DARPA seeking automated decision aids for pilots and battle managers in contested environments
Advanced algorithms, software and human-machine interfaces are needed to help operators manage the scale and complexity of operations in near-peer contested environments. As commercial technologies become more advanced and widely available, adversaries are rapidly developing capabilities that put our forces at risk. To counter these threats, the US military is developing systems-of-systems concepts in which networks of manned and unmanned platforms, weapons, sensors, and electronic warfare systems interact over robust satellite and tactical communications links.
These approaches offer flexible and powerful options to the warfighter, but the complexity introduced by the increase in the number of employment alternatives creates a battle management challenge. Current battle management systems often lack the benefit of automated aids to help comprehend and adapt to dynamic situations. Further complicating matters, in future conflicts US forces may face degradation or denial of critical communications capabilities essential for coordination and shared situation understanding. With both the complexity of coordinating innovative systems of systems, and the sophistication of adversary capabilities expected to grow, automated decision aids become vital.
The Defense Advanced Research Projects Agency’s (DARPA) Distributed Battle Management (DBM) programme aims to address these challenges. The programme aims to develop control algorithms and demonstrate robust decision-aid software for battle management at the tactical edge. “We’re looking for innovative algorithms from the planning and control theory communities that go beyond current algorithms, many of which assume assured communications in the tactical environment,” said Craid Lawrence, DARPA Program Manager. “Advanced human-machine interaction technologies for cockpits and battle manager stations are also an area where we’re looking for novel approaches to enable greater comprehension and quick decisionmaking in an increasingly contested and complex battlespace.”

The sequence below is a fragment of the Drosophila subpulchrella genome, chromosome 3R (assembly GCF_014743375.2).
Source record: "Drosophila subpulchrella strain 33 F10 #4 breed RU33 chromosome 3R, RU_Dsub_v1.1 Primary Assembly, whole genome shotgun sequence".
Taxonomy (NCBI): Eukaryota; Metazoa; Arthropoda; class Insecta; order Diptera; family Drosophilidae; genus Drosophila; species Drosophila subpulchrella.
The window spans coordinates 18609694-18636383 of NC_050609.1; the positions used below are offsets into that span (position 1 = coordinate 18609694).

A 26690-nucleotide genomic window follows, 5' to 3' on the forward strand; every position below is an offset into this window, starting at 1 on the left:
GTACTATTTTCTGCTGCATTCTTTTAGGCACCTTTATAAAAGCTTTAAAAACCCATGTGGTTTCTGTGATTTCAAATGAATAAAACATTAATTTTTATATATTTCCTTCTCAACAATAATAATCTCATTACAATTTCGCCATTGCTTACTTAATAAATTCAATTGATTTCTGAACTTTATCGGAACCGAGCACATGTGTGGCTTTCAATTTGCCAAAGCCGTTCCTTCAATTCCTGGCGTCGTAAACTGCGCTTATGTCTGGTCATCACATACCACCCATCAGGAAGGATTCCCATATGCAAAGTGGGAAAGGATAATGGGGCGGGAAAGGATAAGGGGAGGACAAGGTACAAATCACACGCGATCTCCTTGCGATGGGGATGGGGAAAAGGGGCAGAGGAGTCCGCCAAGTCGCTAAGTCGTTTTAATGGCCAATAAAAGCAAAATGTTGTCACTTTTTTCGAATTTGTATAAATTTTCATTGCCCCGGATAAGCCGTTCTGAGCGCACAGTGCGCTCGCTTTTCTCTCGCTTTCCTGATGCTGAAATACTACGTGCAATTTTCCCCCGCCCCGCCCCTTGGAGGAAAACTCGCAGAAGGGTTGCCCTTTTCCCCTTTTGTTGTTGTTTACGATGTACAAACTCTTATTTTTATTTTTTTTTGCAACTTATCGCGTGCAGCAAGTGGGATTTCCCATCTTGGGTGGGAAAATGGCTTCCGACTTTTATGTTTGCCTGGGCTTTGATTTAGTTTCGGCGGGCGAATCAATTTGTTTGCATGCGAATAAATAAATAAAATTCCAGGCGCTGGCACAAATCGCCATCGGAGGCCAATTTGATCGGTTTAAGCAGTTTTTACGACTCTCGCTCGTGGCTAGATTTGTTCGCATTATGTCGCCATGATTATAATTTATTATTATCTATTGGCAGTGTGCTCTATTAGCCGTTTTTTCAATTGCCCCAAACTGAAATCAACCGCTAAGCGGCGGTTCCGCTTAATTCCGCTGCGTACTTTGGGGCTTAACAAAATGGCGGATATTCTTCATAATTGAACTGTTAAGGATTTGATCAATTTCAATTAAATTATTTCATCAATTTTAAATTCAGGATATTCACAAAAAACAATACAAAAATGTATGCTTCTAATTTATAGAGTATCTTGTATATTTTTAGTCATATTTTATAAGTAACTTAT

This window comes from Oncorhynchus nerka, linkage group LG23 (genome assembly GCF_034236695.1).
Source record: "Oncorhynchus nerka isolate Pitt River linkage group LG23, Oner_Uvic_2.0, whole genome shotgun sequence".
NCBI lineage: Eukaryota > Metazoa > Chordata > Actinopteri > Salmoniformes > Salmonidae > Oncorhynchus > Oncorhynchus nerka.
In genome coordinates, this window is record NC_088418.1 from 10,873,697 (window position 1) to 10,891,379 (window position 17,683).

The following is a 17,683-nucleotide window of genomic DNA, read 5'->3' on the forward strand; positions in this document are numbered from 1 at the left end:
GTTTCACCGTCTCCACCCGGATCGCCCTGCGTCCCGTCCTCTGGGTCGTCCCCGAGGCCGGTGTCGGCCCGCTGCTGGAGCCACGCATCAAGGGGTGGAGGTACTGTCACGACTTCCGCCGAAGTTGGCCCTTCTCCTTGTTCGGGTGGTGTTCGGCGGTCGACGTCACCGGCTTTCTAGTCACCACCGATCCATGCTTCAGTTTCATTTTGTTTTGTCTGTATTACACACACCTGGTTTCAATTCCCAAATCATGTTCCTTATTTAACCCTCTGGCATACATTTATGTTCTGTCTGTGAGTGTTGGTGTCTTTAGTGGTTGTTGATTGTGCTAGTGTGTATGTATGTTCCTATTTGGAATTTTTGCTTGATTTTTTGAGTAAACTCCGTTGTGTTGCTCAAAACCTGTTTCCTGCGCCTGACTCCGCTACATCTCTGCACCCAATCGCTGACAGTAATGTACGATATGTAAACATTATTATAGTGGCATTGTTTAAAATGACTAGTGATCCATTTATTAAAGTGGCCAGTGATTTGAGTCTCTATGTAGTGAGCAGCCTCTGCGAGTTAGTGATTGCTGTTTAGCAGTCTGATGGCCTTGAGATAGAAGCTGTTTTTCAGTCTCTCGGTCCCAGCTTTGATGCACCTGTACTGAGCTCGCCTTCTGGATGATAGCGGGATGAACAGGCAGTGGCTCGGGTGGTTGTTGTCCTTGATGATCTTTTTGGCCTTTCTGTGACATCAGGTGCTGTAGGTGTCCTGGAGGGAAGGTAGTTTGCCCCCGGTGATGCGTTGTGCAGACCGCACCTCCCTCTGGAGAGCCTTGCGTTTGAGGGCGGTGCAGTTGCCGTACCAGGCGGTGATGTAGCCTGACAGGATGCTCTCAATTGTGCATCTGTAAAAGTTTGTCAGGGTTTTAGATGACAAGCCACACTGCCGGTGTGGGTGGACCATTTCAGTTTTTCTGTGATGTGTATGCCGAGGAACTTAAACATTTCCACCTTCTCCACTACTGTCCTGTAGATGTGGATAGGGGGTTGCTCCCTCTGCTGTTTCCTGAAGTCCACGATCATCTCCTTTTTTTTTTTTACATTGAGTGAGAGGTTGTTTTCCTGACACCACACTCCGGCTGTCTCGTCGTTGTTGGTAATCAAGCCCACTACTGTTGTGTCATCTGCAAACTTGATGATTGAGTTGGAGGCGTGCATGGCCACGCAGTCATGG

The programme envisions two phases. Phase-1 focuses on technology development—planning, control, and situation understanding algorithms, and design of appropriate human-machine interfaces—and system engineering. Phase-2 plans for a team to build an integrated DBM capability to manage air-to-air and air-to-ground combat in a contested environment and to demonstrate that capability in large-scale simulation and live fly events. SP